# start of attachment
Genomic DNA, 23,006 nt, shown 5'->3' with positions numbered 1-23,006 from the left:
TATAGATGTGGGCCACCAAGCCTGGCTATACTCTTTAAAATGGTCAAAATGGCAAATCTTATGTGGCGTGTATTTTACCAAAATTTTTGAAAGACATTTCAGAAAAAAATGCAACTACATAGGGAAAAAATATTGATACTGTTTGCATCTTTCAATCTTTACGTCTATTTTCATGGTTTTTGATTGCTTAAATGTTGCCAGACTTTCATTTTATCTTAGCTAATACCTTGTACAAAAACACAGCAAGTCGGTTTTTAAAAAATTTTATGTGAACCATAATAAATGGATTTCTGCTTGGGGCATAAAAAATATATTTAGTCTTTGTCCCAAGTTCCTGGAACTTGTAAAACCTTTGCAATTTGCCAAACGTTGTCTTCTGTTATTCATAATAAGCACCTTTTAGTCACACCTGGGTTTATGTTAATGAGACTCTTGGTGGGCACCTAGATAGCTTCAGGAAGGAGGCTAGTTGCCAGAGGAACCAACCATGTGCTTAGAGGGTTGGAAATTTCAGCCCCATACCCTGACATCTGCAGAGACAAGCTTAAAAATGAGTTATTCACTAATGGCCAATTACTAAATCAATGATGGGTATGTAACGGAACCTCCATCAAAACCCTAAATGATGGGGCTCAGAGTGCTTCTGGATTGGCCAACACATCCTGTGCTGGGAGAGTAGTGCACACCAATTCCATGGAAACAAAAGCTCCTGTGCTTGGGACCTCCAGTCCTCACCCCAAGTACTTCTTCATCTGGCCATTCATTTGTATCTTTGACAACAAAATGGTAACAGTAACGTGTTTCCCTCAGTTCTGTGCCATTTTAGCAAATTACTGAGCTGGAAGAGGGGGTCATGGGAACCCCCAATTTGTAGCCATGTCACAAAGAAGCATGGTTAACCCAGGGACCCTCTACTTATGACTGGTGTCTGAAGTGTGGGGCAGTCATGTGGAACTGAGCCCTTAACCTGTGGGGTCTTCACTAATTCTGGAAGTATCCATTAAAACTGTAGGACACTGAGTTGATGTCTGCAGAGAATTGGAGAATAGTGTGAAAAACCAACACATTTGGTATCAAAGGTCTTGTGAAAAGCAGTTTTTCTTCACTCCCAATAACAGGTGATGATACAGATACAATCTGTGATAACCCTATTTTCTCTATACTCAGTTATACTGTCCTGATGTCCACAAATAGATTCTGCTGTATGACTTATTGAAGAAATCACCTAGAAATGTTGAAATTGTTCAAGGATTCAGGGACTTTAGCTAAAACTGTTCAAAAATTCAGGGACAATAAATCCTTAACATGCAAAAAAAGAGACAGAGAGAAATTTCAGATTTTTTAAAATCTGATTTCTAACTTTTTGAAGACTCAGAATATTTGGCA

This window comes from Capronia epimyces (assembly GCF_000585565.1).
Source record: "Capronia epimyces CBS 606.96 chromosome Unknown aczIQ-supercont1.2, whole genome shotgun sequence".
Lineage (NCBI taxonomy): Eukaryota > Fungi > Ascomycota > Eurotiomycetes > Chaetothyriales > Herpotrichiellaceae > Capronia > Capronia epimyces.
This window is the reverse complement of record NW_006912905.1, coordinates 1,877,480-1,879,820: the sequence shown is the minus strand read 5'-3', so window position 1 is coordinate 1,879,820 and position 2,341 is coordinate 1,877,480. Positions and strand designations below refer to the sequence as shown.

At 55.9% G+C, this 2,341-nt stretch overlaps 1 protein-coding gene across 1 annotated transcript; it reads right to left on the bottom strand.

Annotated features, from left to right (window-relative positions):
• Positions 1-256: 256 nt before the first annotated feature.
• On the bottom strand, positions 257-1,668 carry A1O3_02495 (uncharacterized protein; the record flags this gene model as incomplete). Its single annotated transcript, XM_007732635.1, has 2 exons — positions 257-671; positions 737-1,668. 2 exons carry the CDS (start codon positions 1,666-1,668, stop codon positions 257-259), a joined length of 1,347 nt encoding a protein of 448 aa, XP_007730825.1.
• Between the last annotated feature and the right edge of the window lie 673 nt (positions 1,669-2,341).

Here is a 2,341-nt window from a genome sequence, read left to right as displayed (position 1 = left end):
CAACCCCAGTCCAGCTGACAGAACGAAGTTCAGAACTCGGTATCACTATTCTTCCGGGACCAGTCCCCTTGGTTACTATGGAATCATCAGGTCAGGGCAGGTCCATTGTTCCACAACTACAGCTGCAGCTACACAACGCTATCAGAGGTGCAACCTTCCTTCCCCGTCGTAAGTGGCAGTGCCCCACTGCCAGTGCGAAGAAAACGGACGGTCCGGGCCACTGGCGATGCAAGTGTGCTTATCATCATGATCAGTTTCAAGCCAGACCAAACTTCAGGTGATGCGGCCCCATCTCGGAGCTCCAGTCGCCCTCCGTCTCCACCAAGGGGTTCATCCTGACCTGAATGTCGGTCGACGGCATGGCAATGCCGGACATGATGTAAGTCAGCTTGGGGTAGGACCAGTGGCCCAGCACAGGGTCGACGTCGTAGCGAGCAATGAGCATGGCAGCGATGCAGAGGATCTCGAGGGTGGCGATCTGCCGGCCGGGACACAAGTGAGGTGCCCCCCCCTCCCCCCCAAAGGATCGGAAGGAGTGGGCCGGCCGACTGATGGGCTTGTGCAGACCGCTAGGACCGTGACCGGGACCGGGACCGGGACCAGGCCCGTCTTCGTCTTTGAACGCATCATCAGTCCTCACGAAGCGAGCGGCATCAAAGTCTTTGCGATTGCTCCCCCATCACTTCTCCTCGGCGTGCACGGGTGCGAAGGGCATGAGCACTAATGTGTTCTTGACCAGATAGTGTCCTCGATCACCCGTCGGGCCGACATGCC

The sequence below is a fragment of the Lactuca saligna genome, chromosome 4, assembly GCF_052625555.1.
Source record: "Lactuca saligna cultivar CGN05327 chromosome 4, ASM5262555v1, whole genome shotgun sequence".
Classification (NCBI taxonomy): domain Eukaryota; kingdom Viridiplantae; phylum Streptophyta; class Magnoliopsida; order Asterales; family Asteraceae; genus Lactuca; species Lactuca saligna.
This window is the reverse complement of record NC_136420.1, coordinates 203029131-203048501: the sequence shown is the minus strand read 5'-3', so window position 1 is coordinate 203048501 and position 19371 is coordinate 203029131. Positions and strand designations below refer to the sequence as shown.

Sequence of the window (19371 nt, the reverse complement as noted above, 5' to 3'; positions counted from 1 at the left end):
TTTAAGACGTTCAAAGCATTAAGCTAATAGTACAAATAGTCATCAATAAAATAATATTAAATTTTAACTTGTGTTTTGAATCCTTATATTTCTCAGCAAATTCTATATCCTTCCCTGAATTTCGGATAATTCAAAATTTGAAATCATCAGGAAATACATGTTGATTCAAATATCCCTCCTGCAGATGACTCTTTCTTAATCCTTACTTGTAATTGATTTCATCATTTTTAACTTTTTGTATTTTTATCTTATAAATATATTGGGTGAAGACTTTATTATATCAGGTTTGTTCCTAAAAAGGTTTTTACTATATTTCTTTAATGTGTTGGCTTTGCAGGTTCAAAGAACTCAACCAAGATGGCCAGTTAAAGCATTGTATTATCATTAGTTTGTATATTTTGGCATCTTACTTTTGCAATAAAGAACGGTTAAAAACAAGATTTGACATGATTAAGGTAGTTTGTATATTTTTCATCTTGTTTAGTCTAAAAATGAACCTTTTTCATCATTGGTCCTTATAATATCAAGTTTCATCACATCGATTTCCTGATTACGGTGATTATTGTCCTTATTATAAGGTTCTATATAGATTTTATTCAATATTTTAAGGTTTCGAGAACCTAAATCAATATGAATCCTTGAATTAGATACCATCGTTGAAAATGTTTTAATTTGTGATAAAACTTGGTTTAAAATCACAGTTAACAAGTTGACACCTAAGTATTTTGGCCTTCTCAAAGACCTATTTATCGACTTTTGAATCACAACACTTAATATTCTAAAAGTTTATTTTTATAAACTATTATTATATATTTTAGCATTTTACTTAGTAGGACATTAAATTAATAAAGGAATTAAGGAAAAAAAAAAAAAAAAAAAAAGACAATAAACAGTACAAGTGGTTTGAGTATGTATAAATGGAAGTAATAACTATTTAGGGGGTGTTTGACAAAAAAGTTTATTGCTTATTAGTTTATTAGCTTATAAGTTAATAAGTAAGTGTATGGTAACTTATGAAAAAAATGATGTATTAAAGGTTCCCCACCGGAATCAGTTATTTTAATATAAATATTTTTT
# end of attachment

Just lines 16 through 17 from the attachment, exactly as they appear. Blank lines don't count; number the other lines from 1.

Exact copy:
Classification (NCBI taxonomy): domain Eukaryota; kingdom Viridiplantae; phylum Streptophyta; class Magnoliopsida; order Asterales; family Asteraceae; genus Lactuca; species Lactuca saligna.
This window is the reverse complement of record NC_136420.1, coordinates 203029131-203048501: the sequence shown is the minus strand read 5'-3', so window position 1 is coordinate 203048501 and position 19371 is coordinate 203029131. Positions and strand designations below refer to the sequence as shown.